The Meteorological Assimilation Data Ingest System (MADIS) is dedicated toward making value-added data available from the National Oceanic and Atmospheric Administration's (NOAA) Earth System Research Laboratory (ESRL) Global Systems Division (GSD) (formerly the Forecast Systems Laboratory (FSL)) for the purpose of improving weather forecasting, by providing support for data assimilation, numerical weather prediction, and other hydrometeorological applications.
MADIS subscribers have access to an integrated, reliable and easy-to-use database containing the real-time and archived observational datasets described below. Also available are real-time gridded surface analyses that assimilate all of the MADIS surface datasets (including the highly-dense integrated mesonet data). The grids are produced by the Rapid Update Cycle (RUC) Surface Assimilation System (RSAS) that runs at ESRL/GSD, which incorporates a 15-km grid stretching from Alaska in the north to Central America in the south, and also covers significant oceanic areas. The RSAS grids are valid at the top of each hour, and are updated every 15 minutes.
The ESRL/GSD database is available via ftp, by using Unidata's Local Data Manager (LDM) software, through the use of OPen source project for Network Data Access Protocol (OPeNDAP (formerly DODS)) clients, or for the surface datasets through the Text/XML Viewer found below. Users can subscribe to the entire database, or ask for only particular datasets of interest.
Quality Control (QC) of MADIS observations is also provided, since considerable evidence exists that the retention of erroneous data, or the rejection of too many good data, can substantially distort forecast products. Observations in the ESRL/GSD database are stored with a series of flags indicating the quality of the observation from a variety of perspectives (e.g. temporal consistency and spatial consistency), or more precisely, a series of flags indicating the results of various QC checks. Users of MADIS can then inspect the flags and decide whether or not to ingest the observation.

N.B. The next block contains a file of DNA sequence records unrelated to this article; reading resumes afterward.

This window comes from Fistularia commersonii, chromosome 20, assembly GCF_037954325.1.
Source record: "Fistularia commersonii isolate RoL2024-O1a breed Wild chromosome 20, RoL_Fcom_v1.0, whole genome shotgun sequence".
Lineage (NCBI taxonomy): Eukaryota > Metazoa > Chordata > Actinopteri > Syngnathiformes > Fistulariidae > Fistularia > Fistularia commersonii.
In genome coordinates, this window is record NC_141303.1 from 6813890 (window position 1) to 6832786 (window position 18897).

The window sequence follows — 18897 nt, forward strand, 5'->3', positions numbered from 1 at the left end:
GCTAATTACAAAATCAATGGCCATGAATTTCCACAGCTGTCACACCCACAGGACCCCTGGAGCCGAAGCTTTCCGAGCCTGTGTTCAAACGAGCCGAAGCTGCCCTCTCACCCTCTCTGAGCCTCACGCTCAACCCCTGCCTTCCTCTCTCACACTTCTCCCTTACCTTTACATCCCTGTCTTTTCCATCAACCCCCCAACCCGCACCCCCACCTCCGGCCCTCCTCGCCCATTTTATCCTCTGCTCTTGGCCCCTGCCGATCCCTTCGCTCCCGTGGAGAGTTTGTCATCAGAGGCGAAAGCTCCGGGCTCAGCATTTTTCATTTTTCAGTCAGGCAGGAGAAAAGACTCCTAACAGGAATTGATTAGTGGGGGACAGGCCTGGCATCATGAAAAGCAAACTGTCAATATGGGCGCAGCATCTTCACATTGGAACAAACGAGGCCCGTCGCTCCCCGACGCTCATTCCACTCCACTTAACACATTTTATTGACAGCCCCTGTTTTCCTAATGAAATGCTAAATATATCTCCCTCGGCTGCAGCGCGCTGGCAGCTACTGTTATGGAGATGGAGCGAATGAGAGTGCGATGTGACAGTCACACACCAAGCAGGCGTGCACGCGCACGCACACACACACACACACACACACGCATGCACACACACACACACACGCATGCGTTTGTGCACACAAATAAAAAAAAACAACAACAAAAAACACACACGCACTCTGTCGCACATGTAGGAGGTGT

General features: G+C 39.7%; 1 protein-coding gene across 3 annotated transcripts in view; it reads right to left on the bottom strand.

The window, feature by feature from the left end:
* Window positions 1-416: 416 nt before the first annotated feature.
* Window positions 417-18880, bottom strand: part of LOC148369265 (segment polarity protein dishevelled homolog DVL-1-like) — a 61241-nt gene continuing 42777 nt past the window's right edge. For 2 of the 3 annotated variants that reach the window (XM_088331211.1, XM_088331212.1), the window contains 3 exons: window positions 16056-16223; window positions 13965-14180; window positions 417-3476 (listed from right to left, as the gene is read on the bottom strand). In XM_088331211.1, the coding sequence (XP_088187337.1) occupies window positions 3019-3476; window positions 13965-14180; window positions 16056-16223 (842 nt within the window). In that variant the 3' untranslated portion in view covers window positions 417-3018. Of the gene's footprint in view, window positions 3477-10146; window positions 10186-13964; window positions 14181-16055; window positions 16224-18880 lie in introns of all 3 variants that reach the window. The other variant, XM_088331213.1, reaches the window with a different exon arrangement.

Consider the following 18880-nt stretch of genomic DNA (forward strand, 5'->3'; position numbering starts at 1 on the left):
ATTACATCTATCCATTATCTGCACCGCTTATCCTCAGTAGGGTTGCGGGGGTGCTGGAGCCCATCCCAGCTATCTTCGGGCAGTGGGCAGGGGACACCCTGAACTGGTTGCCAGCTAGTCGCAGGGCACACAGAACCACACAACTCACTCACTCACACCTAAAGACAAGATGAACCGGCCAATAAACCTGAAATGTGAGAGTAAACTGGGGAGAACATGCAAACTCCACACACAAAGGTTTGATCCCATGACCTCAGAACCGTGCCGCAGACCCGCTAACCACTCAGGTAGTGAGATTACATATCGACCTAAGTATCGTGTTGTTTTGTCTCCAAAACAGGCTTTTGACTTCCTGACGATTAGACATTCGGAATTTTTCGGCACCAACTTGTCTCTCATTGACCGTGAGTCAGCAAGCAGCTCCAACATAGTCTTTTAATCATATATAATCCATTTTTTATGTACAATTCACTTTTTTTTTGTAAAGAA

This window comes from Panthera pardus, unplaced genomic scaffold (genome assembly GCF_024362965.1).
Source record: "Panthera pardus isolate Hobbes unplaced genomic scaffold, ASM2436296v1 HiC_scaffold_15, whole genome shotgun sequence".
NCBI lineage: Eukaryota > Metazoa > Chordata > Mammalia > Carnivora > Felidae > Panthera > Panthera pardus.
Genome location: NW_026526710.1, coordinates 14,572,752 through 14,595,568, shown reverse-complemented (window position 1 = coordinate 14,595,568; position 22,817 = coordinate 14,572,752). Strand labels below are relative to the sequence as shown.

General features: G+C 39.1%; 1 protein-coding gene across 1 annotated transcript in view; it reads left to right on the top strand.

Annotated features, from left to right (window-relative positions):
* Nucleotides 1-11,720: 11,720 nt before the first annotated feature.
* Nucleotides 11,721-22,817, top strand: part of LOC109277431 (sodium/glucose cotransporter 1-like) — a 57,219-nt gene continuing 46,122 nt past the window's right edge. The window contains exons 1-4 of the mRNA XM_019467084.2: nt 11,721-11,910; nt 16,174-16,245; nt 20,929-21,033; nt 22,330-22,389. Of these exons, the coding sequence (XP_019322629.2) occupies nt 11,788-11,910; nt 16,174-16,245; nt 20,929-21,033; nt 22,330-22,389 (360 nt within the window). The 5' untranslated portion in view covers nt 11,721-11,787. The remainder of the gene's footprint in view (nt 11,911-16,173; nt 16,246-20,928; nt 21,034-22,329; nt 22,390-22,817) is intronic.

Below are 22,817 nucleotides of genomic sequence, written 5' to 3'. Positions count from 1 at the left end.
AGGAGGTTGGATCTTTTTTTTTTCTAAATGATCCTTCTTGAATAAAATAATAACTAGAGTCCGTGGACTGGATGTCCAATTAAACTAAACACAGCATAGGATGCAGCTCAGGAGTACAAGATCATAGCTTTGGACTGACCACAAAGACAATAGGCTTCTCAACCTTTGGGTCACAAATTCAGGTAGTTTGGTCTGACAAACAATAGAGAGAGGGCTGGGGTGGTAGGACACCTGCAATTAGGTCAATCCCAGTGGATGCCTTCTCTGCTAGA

MADIS also includes an Application Program Interface (API) that provides users with easy access to the observations and quality control information. The API allows each user to specify station and observation types, as well as QC choices, and domain and time boundaries. Many of the implementation details that arise in data ingest programs are automatically performed. Users of the MADIS API, for example, can choose to have their wind data automatically rotated to a specified grid projection, and/or choose to have mandatory and significant levels from radiosonde data interleaved, sorted by descending pressure, and corrected for hydrostatic consistency. The API is designed so that the underlying format of the database is completely invisible to the user, a design that also allows it to be easily extended to non-ESRL/GSD databases. The current version of the API supports the ESRL/GSD database, and also the database used in the National Weather Service (NWS) Advanced Weather Interactive Processing System (AWIPS) deployed at NWS weather forecast offices. The API can also be used as an OPeNDAP client to access data directly from the MADIS OPeNDAP server.
MADIS data files are compatible with AWIPS and AWIPS-like display systems and the analysis software provided by the Local Analysis and Prediction System (LAPS), the Weather Research and Forecasting (WRF) Model Variational Data Assimilation System, and the Atmospheric Model Evaluation Tool (AMET) provided to the air quality modeling community by the Community Modeling & Analysis System at the University of North Carolina at Chapel Hill.
They have also been used to initialize the Advanced Regional Prediction System (ARPS) , MM5 , and Coupled Ocean/Atmosphere Mesoscale Prediction System (COAMPStm) forecast models.
The ESRL/GSD MADIS database and API are freely available to interested parties in the meteorological community.